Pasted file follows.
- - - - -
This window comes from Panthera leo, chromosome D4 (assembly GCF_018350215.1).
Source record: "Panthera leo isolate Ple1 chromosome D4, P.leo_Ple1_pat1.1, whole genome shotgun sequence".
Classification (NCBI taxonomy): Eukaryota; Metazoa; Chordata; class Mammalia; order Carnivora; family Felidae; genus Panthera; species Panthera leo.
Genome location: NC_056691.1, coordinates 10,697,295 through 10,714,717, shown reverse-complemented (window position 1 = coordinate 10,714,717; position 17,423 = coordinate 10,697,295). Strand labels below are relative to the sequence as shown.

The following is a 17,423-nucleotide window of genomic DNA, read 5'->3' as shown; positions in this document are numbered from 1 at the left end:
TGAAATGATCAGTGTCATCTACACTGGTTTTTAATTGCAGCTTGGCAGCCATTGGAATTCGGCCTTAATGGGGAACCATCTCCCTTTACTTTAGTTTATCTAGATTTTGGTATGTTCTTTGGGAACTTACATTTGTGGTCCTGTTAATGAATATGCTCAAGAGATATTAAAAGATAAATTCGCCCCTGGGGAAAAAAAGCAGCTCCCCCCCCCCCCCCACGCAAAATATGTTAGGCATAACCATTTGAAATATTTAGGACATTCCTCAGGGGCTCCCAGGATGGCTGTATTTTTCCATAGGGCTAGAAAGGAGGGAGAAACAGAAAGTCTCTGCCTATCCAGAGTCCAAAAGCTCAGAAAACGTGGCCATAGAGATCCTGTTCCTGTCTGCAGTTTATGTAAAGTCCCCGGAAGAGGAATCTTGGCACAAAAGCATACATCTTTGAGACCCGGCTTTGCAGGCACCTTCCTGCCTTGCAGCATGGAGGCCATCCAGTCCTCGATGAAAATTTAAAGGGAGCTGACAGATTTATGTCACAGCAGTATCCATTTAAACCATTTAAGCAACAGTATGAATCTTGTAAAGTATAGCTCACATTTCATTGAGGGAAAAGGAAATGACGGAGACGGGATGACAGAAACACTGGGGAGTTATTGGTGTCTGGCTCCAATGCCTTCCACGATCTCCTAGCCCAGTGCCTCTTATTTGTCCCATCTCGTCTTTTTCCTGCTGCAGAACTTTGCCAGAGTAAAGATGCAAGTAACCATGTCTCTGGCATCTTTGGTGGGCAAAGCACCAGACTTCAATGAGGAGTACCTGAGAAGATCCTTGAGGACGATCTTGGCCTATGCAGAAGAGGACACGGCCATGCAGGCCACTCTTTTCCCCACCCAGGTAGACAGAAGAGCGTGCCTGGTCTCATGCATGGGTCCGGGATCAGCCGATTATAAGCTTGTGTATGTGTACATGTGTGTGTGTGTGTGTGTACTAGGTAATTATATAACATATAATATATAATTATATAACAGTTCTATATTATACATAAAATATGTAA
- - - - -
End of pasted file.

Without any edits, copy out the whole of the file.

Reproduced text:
This window comes from Panthera leo, chromosome D4 (assembly GCF_018350215.1).
Source record: "Panthera leo isolate Ple1 chromosome D4, P.leo_Ple1_pat1.1, whole genome shotgun sequence".
Classification (NCBI taxonomy): Eukaryota; Metazoa; Chordata; class Mammalia; order Carnivora; family Felidae; genus Panthera; species Panthera leo.
Genome location: NC_056691.1, coordinates 10,697,295 through 10,714,717, shown reverse-complemented (window position 1 = coordinate 10,714,717; position 17,423 = coordinate 10,697,295). Strand labels below are relative to the sequence as shown.

The following is a 17,423-nucleotide window of genomic DNA, read 5'->3' as shown; positions in this document are numbered from 1 at the left end:
TGAAATGATCAGTGTCATCTACACTGGTTTTTAATTGCAGCTTGGCAGCCATTGGAATTCGGCCTTAATGGGGAACCATCTCCCTTTACTTTAGTTTATCTAGATTTTGGTATGTTCTTTGGGAACTTACATTTGTGGTCCTGTTAATGAATATGCTCAAGAGATATTAAAAGATAAATTCGCCCCTGGGGAAAAAAAGCAGCTCCCCCCCCCCCCCCACGCAAAATATGTTAGGCATAACCATTTGAAATATTTAGGACATTCCTCAGGGGCTCCCAGGATGGCTGTATTTTTCCATAGGGCTAGAAAGGAGGGAGAAACAGAAAGTCTCTGCCTATCCAGAGTCCAAAAGCTCAGAAAACGTGGCCATAGAGATCCTGTTCCTGTCTGCAGTTTATGTAAAGTCCCCGGAAGAGGAATCTTGGCACAAAAGCATACATCTTTGAGACCCGGCTTTGCAGGCACCTTCCTGCCTTGCAGCATGGAGGCCATCCAGTCCTCGATGAAAATTTAAAGGGAGCTGACAGATTTATGTCACAGCAGTATCCATTTAAACCATTTAAGCAACAGTATGAATCTTGTAAAGTATAGCTCACATTTCATTGAGGGAAAAGGAAATGACGGAGACGGGATGACAGAAACACTGGGGAGTTATTGGTGTCTGGCTCCAATGCCTTCCACGATCTCCTAGCCCAGTGCCTCTTATTTGTCCCATCTCGTCTTTTTCCTGCTGCAGAACTTTGCCAGAGTAAAGATGCAAGTAACCATGTCTCTGGCATCTTTGGTGGGCAAAGCACCAGACTTCAATGAGGAGTACCTGAGAAGATCCTTGAGGACGATCTTGGCCTATGCAGAAGAGGACACGGCCATGCAGGCCACTCTTTTCCCCACCCAGGTAGACAGAAGAGCGTGCCTGGTCTCATGCATGGGTCCGGGATCAGCCGATTATAAGCTTGTGTATGTGTACATGTGTGTGTGTGTGTGTGTACTAGGTAATTATATAACATATAATATATAATTATATAACAGTTCTATATTATACATAAAATATGTAA